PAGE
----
Essential Tips for Visiting Cornwall

If you’re planning a holiday to Cornwall there’s plenty of things you need to know before you get here. These range from the most common questions to the unwritten (Cornish) rules no one tells you about.

If you’re visiting Cornwall, let’s make it memorable, for all the right reasons.

a sandy Cornish beach uder grey sky with a black and white flag in the sand

When it comes visiting Cornwall, we have lots of loyal holiday makers that come here year after after. There’s a good reason for this. Cornwall offers much diversity within one county, it’s slower and more relaxed than other parts of the UK, and it remains unique in its identity. In fact, I’d argue that visiting Cornwall feels different to anywhere else in the UK.

While this post includes recommendations for places to visit in Cornwall, it’s more of a comprehensive guide to help your visit go as smoothly as possible. If you’re visiting Cornwall, there’s lots you need to know besides which beach to frequent or coastal town to visit. Especially of you want a taste of what it’s like to live in Cornwall and embrace the Cornish life.

This is an insiders guide to Cornwall, from a Cornish person who knows her stuff. Here, you’ll find essential nuggets of information on how to embrace the local culture and make the most of your time in Kernow.

blue sea at Carrick roads, Cornwall with some boats in the distance and a green verge and trees in the foreground

Organising your holiday in Cornwall

When’s the best time to visit Cornwall?

This will very much depend on what you want from your Cornish holiday. Temperature and weather wise, July and August are meant to be the best months to visit, but it’s not always the case. Plus, it can become unbearably crowded in the summer months.

Personally, I like the shoulder months when Cornwall is slowly coming to life or winding down. The evenings and mornings are lighter and the air is a little a warmer. I really like September as Cornwall has calmed down after the busyness of summer. For me, this time of year feels more like home. The weather’s pleasant (we’ve had some cracking Septembers) and the sea is at its warmest.

a small breaking wave on a quiet beach with seaweed covered rocks and sand
Carne beach in the winter light with a grey sky and golden hues

If you’re after a more authentic Cornwall experience, visit in low season. You may end up being surrounded in mist and mizzle, but the beauty remains. Some independent coastal businesses will be closed with Cornwall being quiet, wild and real. I love it!

If you’re planning to stay in Cornwall in low season, check the opening times of the businesses and restaurants you’d like to frequent, and plan accordingly.

Planning where to stay in Cornwall

Again, choosing where to stay in Cornwall can be hard. It’s quite a large county, taking a good few hours to drive from the Devon Cornwall border to the depths of west Cornwall.

Think about where you’d like to explore. Are there certain beaches you’re desperate to see? Or coastal towns and villages you’d like to experience? Let’s face it, there’s no point staying on the north east coast if you’re wanting to visit St Ives and explore west Cornwall.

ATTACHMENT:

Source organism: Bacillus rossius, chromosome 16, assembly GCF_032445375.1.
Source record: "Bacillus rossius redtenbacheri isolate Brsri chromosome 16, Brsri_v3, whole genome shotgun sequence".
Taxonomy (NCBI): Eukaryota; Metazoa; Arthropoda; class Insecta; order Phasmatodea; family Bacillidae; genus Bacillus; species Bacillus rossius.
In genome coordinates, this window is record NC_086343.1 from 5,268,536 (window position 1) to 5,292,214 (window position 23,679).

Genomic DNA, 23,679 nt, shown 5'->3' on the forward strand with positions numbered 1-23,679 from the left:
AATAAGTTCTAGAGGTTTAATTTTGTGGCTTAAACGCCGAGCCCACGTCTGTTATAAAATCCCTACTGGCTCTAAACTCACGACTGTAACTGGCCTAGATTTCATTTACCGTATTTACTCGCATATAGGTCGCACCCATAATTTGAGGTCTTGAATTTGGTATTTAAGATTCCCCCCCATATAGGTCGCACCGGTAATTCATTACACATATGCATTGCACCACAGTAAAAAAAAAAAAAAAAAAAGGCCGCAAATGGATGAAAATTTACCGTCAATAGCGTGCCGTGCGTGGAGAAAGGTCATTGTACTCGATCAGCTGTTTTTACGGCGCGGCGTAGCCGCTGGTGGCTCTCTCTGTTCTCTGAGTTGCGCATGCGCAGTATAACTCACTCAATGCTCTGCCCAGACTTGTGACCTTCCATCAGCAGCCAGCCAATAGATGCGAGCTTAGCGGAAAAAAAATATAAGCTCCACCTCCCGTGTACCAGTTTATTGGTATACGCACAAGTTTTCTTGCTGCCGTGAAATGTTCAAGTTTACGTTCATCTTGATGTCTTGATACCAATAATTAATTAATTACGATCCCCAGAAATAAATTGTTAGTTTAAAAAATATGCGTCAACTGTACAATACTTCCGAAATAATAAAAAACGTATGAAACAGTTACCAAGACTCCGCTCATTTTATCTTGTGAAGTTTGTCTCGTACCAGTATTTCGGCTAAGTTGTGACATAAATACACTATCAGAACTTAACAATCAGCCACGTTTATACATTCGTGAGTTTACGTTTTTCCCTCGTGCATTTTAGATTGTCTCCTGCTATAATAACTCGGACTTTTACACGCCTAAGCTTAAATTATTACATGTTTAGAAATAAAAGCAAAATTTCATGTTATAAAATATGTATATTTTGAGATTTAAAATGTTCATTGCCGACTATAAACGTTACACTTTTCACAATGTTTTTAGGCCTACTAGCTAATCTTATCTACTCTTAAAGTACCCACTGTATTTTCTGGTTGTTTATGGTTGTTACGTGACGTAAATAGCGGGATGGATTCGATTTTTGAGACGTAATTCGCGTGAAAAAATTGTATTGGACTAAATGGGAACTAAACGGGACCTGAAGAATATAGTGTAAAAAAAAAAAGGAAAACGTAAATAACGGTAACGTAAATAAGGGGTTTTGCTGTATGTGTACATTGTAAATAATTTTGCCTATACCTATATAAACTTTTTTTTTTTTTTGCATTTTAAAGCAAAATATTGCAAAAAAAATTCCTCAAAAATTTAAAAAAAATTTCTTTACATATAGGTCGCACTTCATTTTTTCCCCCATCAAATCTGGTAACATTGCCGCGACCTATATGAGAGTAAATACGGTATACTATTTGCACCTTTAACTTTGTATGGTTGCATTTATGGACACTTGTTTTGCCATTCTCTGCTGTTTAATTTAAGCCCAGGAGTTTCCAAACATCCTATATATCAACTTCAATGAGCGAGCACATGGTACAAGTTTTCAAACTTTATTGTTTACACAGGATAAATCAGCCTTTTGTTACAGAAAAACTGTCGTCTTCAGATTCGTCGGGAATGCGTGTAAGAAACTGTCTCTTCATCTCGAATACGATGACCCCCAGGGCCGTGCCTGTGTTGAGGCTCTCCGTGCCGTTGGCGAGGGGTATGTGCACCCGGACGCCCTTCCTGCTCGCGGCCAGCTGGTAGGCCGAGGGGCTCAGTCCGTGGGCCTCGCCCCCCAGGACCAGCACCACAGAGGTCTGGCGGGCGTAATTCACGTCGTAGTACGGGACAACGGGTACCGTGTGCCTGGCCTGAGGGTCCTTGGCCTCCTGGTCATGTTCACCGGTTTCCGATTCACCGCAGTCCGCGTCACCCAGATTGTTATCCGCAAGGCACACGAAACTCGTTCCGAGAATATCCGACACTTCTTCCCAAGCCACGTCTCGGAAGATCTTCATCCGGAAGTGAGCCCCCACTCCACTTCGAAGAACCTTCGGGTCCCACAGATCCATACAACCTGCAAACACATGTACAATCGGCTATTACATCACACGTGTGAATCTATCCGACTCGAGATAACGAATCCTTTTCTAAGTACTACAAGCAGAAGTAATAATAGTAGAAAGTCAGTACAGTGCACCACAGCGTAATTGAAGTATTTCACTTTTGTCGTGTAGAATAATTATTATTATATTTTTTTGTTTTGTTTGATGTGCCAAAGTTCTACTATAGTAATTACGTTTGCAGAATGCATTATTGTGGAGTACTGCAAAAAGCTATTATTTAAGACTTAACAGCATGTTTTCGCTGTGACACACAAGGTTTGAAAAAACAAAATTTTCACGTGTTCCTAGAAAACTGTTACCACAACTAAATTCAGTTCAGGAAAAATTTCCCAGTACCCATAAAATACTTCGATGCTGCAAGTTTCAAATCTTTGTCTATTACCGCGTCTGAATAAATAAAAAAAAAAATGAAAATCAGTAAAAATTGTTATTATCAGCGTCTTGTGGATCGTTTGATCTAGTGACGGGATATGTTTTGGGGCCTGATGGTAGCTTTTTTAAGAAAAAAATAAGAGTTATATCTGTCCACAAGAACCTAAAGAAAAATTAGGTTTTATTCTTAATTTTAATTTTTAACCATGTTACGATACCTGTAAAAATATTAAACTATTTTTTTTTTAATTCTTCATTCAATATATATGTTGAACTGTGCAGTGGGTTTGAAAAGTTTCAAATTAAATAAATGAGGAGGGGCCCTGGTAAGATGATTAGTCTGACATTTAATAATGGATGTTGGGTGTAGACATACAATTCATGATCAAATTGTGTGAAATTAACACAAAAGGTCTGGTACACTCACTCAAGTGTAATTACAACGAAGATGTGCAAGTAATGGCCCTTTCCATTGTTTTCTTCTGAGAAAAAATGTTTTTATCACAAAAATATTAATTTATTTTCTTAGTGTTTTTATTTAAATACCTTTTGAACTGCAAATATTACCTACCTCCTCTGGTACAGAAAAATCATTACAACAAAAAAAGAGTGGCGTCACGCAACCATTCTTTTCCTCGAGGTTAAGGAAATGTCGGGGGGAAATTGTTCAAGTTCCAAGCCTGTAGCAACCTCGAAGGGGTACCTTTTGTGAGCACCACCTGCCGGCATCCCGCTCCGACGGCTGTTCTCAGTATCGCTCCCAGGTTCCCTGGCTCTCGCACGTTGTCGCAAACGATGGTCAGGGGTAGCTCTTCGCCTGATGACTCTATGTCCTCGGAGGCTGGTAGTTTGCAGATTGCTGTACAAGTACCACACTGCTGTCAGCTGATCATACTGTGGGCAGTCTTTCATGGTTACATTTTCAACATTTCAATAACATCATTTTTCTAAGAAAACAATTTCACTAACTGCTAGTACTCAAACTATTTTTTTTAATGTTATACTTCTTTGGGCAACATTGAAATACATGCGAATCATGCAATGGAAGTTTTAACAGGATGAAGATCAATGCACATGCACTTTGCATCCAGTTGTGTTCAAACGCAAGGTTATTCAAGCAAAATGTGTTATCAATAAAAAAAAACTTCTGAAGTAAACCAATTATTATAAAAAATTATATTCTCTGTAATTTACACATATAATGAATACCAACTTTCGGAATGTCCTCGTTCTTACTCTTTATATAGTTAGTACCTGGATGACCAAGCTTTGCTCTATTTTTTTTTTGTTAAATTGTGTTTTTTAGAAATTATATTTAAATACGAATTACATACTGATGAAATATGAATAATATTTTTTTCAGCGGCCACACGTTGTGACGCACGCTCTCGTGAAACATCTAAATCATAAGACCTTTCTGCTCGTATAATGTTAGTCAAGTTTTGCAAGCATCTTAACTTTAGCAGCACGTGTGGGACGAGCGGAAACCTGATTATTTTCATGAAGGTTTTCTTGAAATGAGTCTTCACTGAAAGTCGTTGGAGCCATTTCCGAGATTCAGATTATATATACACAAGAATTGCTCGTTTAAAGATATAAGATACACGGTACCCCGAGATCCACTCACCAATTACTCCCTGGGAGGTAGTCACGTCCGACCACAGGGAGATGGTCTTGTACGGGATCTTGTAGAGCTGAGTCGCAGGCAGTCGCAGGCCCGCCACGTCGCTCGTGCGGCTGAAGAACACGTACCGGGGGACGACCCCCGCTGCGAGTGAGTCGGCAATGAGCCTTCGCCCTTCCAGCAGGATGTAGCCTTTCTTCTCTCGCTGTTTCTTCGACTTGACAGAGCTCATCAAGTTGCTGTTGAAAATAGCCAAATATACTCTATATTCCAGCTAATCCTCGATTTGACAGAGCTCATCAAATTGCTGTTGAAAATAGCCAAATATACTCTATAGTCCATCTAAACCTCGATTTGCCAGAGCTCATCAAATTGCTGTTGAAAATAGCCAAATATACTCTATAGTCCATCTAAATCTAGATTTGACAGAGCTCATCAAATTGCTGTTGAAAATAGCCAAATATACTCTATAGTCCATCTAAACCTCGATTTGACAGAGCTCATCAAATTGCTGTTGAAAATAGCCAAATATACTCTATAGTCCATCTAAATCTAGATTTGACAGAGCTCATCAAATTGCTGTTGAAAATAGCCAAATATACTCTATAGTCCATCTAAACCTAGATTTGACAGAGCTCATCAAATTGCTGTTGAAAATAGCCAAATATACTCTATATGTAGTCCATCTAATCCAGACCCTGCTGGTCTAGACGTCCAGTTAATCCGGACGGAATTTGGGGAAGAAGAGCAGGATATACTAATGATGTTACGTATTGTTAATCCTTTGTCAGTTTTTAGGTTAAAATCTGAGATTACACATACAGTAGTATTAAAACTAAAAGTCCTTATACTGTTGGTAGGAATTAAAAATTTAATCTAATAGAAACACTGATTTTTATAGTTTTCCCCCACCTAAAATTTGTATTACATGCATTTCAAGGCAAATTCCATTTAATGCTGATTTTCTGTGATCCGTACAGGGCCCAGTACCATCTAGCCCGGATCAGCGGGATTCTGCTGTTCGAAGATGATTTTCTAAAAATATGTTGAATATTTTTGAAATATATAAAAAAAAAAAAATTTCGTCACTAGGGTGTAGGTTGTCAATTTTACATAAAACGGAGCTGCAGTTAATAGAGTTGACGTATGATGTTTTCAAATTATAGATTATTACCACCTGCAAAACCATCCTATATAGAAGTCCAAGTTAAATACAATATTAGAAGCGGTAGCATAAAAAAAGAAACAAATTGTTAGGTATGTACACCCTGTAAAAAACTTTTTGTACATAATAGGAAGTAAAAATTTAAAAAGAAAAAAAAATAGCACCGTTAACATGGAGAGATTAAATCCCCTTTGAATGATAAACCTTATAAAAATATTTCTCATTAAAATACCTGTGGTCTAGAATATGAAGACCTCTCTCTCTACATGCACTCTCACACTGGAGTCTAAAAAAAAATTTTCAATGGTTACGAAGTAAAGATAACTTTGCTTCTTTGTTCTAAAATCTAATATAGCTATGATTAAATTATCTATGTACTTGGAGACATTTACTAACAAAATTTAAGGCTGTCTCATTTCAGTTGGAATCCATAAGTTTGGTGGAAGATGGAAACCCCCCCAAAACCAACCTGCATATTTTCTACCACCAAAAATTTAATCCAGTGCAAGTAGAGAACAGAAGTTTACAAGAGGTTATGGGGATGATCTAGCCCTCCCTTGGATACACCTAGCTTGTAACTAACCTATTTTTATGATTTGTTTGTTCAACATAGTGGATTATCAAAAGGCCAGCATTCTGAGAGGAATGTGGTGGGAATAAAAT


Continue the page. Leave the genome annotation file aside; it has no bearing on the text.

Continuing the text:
a red boat and a white boat leaning against a wall on a beach with small buildings on it

What to pack

Obviously this depends on the time of year. Most of Britain can be grey and wet in summer and Cornwall’s no exception (although Instagram would have you thinking differently).

If you’re visiting Cornwall in the summer, my advice would be to pack clothes that can be layered should the weather be a bit rubbish or the evenings feel a bit cold. Walking boots or shoes, or at the very least trainer, are a good idea too, especially if you plan on walking the Cornish coast path (which I’d totally recommend). Don’t forget your swimmers and a wetsuit.

In winter, bring all the wet weather gear, warm jumpers and fluffy socks. Enough said!

a seascape of the water and a headland in the distance

Driving in Cornwall

Country roads

Driving in Cornwall is an experience.

We have no motorway here, the main road is a (mostly) dual carriageway, the A30. During your stay in Cornwall you’re going to have a navigate some narrows lanes and country roads. This means reversing for oncoming vehicles. I’ve seen tourists scrape and knock their cars doing this, so if you can, get a bit of practice in before you come down.

a row of white cottages and green low hedges on a quiet road

Another word on this, some people can be funny about reversing. I’ve no idea if these people are locals being awkward, holiday makers not wanting to reverse (because they can’t), or both. My bug bear is when people refuse to reverse and they’ve just passed a gate or passing place. Do take note of these and the wider bits of roads as you’re driving. You may need them.

a narrow alley in Mevagissey lined with old fisherman cottages

Sat nav, or no?

If you rely on sat nav to get you to your Cornish destination, double check the postcode online. If you’re visiting a business or tourist attraction, I’d recommend checking the postcode and/or directions on the their website. Simply relying on sat nav won’t always get you there, and companies will have the right details online.